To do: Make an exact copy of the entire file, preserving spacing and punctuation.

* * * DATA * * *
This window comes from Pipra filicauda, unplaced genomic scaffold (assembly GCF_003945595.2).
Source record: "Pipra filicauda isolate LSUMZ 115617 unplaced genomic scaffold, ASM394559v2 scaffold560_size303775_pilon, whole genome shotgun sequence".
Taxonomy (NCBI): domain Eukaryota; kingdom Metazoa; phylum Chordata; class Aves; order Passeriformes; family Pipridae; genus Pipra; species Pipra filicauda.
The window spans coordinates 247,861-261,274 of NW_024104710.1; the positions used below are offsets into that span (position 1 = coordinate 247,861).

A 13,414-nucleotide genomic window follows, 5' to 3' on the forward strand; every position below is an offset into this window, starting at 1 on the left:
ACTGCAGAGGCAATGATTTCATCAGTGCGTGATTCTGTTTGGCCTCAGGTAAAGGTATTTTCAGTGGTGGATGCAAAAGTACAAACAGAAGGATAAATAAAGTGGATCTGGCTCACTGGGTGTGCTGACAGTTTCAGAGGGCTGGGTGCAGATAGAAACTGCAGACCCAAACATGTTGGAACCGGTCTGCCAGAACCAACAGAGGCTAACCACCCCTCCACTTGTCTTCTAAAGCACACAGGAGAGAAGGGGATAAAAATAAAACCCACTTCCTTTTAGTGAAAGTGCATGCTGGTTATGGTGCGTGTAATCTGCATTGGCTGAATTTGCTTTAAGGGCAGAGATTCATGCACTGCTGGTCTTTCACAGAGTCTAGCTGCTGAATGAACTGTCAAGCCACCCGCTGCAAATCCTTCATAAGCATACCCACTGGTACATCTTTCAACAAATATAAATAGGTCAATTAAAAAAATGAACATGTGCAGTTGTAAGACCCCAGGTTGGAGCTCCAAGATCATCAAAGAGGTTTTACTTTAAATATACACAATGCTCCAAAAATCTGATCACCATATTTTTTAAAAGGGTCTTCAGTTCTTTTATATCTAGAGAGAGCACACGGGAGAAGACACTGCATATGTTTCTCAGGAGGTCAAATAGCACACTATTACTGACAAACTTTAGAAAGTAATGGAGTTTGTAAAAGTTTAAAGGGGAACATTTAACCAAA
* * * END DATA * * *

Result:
This window comes from Pipra filicauda, unplaced genomic scaffold (assembly GCF_003945595.2).
Source record: "Pipra filicauda isolate LSUMZ 115617 unplaced genomic scaffold, ASM394559v2 scaffold560_size303775_pilon, whole genome shotgun sequence".
Taxonomy (NCBI): domain Eukaryota; kingdom Metazoa; phylum Chordata; class Aves; order Passeriformes; family Pipridae; genus Pipra; species Pipra filicauda.
The window spans coordinates 247,861-261,274 of NW_024104710.1; the positions used below are offsets into that span (position 1 = coordinate 247,861).

A 13,414-nucleotide genomic window follows, 5' to 3' on the forward strand; every position below is an offset into this window, starting at 1 on the left:
ACTGCAGAGGCAATGATTTCATCAGTGCGTGATTCTGTTTGGCCTCAGGTAAAGGTATTTTCAGTGGTGGATGCAAAAGTACAAACAGAAGGATAAATAAAGTGGATCTGGCTCACTGGGTGTGCTGACAGTTTCAGAGGGCTGGGTGCAGATAGAAACTGCAGACCCAAACATGTTGGAACCGGTCTGCCAGAACCAACAGAGGCTAACCACCCCTCCACTTGTCTTCTAAAGCACACAGGAGAGAAGGGGATAAAAATAAAACCCACTTCCTTTTAGTGAAAGTGCATGCTGGTTATGGTGCGTGTAATCTGCATTGGCTGAATTTGCTTTAAGGGCAGAGATTCATGCACTGCTGGTCTTTCACAGAGTCTAGCTGCTGAATGAACTGTCAAGCCACCCGCTGCAAATCCTTCATAAGCATACCCACTGGTACATCTTTCAACAAATATAAATAGGTCAATTAAAAAAATGAACATGTGCAGTTGTAAGACCCCAGGTTGGAGCTCCAAGATCATCAAAGAGGTTTTACTTTAAATATACACAATGCTCCAAAAATCTGATCACCATATTTTTTAAAAGGGTCTTCAGTTCTTTTATATCTAGAGAGAGCACACGGGAGAAGACACTGCATATGTTTCTCAGGAGGTCAAATAGCACACTATTACTGACAAACTTTAGAAAGTAATGGAGTTTGTAAAAGTTTAAAGGGGAACATTTAACCAAA